Révolte was relaunched as Cuir in 1939. A new version of Cuir was launched in 2007

Cuir / Révolte (original) fragrance notes

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Latest Reviews of Cuir / Révolte (original)

Révolte by Lancôme (1936) is an interesting perfume created just before the outbreak of World War II by Lancôme founder and principle perfumer Armand Petitjean as a man's fragrance, likely in response to the success Caron Pour Un Homme (1934) and Dunhill Cologne (1934) were having with men. Révolte eventually saw more use by women and means "uprising" in French; but the scent was unpopular with men in South America as it also translates loosely as "anarchy" in those regions, although the original 1936 blurb for the stuff really sends the message that it was a masculine fragrance by intent. The 1936 blurb reads: "Révolte, by Lancome, is worthy of its elders; a tenacious, fairly complex fragrance reminiscent of scents of leather, and which, as it develops, exhales a very captivating floral note. The bottle corresponds to the originality of the perfume: it is a block of raw rock crystal, in a natural-colored parchment box." Révolte was renamed "Cuir" and re-issued in a new bottle for 1939, the eve of WWII's outbreak, thus seeing limited distribution as Germany invaded France. By 1945, when the war had officially ended and production was ramped up, a new marketing dynamic suggesting unisex appeal was issued, reading: "Fragrant, vibrant, dry, softened by delicate touches, marrying smells of fine skin and flowers with strange scents of leather. Refined pretty flowers to be a delicious perfume for a woman, also discreet, insinuating that it is necessary to take rank among the best perfumes of man." By 1952, all marketing to men had ceased, and "Cuir de Lancôme" (as it became known) was marketed primarily as a competitor to things like Miss Dior by Christian Dior (1947) in the women's leather segment.

Smelling very dark and raw upon initial opening, Révolte/Cuir doesn't feel very much like a floral leather, with heavy aldehydes and a rubbery-anisic feel that leads into big styrax and birch notes, I mean like twenty-feet-tall big. The violet and carnation do eventually show up, but not until long after everything else swirling about, including a rather hirsute tobacco note, finally calms down enough to let the rest of the scent do some talking. I can totally see how this might have been more intended for men who enjoyed wearing things like the aforementioned Dunhill, itself a leather/tobacco mix kind of deal, or more of a Chanel Cuir de Russie (1924) vibe with big old birch tar notes. Honestly, Révolte/Cuir feels more like a higher-quality version of what Creed was trying to do with its various long-gone gray-cap leathers, or what Pinaud still does with its plastic-bottle "special blend" scent. Furthermore, I see a lot of what inspired Avon Leather (1966) turning up first in Révolte/Cuir, just tuned to be smoother with heavier amber notes. Any notes of rose or sandalwood here are pretty much trounced upon by the styrax, birch, Mousse de Saxe accord, and oakmoss, revealing a heavy animalic side that feels like worn saddle leather still on top the horse. Perhaps like so many other leathers of the period, women took a turn towards this while men ran towards powdery, lavender-forward scents because the latter had a growing link to the increasing popularization of wet shaving, while women would eventually play a more dominant role in civil society as men were drafted to fight in the war. To me, Révolte/Cuir feels very much masculine, and lasts a good while on skin.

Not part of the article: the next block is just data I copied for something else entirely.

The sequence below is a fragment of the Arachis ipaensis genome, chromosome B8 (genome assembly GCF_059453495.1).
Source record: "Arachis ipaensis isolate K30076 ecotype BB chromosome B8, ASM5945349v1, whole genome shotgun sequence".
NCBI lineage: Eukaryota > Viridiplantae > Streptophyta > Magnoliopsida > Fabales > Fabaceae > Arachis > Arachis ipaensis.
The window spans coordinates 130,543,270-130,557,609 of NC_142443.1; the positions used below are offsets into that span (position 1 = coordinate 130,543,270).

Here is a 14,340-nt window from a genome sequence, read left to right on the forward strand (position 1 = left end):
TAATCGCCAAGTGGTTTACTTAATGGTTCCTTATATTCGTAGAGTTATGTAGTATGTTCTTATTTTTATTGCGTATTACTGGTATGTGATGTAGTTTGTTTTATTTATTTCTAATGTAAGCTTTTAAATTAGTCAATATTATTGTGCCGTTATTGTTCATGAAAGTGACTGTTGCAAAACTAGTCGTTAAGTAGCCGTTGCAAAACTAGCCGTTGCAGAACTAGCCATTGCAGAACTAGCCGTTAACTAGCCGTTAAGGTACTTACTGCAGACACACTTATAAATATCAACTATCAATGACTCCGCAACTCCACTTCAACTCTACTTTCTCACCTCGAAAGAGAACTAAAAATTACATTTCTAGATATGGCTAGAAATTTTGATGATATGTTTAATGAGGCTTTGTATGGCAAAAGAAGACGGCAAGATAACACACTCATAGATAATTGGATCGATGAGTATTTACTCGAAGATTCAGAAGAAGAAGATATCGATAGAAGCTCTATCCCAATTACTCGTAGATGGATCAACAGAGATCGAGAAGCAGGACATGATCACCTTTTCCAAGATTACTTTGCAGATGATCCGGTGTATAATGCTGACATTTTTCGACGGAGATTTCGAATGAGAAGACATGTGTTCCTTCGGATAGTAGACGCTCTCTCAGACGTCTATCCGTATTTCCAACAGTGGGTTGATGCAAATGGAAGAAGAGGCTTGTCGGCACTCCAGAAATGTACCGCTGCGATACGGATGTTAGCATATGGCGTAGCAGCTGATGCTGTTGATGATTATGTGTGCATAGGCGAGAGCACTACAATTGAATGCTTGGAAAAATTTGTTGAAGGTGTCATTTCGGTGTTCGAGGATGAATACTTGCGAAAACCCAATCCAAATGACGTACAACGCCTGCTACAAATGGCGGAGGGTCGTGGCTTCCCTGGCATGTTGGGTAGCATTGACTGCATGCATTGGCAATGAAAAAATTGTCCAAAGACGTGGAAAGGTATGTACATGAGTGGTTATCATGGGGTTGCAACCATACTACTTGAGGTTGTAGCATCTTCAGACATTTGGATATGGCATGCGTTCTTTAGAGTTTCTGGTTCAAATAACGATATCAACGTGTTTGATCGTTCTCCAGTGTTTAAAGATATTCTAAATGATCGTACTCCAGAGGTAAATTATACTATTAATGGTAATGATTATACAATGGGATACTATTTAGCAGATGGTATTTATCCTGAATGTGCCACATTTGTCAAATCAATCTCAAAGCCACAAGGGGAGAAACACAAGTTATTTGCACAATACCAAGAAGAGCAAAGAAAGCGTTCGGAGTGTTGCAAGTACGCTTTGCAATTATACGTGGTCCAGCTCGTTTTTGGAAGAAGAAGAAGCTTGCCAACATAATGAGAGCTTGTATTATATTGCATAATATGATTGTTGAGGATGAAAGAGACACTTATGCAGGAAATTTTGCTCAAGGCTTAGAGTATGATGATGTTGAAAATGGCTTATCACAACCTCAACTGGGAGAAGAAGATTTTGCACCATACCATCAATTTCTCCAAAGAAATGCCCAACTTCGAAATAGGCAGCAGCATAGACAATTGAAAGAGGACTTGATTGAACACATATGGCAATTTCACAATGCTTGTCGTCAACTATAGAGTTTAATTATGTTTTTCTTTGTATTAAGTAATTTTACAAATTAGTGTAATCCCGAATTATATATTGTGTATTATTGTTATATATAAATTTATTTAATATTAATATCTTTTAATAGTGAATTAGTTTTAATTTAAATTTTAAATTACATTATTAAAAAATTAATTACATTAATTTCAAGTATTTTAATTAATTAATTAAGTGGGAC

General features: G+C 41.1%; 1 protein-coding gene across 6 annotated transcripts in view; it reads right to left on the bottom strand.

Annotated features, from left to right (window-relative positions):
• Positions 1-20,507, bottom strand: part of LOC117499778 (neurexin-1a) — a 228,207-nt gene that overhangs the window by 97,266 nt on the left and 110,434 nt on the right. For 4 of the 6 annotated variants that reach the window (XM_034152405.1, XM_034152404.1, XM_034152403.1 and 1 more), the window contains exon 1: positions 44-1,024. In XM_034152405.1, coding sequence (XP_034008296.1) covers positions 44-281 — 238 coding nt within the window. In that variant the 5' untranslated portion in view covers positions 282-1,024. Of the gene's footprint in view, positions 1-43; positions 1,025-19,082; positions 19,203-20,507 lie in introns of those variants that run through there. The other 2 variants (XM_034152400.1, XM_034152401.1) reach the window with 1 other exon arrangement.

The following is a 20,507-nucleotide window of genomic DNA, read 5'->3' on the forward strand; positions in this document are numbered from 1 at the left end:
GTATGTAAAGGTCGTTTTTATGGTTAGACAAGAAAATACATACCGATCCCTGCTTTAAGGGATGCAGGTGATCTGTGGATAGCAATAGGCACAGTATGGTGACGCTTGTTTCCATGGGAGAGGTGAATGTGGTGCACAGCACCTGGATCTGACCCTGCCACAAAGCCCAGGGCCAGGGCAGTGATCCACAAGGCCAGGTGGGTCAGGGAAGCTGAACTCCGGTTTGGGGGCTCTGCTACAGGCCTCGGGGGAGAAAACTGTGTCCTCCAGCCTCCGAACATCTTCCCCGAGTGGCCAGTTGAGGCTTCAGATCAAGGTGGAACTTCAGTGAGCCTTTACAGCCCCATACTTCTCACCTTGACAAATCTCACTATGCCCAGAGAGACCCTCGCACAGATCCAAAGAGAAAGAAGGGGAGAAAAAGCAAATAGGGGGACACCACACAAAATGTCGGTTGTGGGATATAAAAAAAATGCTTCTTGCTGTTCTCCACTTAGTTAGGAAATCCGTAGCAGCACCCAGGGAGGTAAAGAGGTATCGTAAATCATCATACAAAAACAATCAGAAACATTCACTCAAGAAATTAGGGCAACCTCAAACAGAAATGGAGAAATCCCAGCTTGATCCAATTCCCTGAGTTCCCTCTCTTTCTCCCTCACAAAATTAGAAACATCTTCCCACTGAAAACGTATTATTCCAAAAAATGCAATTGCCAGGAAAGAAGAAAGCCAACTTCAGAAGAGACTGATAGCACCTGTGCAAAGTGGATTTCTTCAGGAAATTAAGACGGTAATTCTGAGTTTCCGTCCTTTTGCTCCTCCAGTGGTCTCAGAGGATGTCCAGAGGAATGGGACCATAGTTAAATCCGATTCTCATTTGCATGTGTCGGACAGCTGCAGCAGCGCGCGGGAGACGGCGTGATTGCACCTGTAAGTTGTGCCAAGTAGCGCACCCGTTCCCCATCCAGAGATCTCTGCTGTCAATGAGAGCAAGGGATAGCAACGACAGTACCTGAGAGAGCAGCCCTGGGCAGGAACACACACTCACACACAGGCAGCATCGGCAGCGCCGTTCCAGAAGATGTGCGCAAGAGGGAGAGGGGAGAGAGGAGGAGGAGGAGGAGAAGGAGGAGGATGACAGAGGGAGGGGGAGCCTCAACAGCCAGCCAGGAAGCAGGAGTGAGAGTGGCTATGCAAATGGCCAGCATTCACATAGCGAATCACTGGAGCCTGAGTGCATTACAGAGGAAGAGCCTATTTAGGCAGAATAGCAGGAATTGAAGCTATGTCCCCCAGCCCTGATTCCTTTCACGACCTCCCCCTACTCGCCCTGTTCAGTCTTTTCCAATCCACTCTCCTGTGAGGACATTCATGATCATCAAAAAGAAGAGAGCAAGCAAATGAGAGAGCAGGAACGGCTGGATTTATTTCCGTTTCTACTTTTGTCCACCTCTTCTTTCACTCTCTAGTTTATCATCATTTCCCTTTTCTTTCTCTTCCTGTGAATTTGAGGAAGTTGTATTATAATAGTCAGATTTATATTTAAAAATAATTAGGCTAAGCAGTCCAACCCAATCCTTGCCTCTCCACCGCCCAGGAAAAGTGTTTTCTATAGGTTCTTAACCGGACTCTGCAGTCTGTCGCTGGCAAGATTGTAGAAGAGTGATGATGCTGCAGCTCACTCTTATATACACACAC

Due to the age of my sample,. there is likely to be some degradation of the alipathic aldehydes used in the opening, as they were all the rage in the wake of Chanel No. 5 (1921) becoming the gold standard of their use, so perhaps that explains why this plunges into base materials so quickly while heart floral components shimmer in behind them, almost backwards to how you'd think they'd develop. In either case, the expedited dry-down just gives a glimpse into how this wears throughout the day, although I would liked to have smelled this vintage Armand Petitjean creation when new to get a better feel for how it was meant to open, then progress through the mostly dandy-floral heart into that eventual monster leather base. The world may never know however, and the more-recent Cuir de Lancôme (2007) reconstructed by Calice Becker and Pauline Zanoni has been noted to be sweeter, more floral, and more towards the intended women's leather market where the original Petitjean version eventually went. Make no mistake though, there is nothing modern about the newer version, despite being made in 2007, as it was just a re-tuning of the concept using available materials, as there wasn't really Mousse de Saxe or plentiful Mysore sandalwood to be had anymore by then. In either case Révolte/Cuir by Lancôme is still a very interesting oddly-fated perfume, an outlier in the classic leather genre that never got its due or found its proper audience over the years it was initially offered. having an almost brooding atmosphere and animalic undercurrent that would have better served it in the men's fragrance market of the late 1970's or early 1980's. Thumbs up
9th April 2023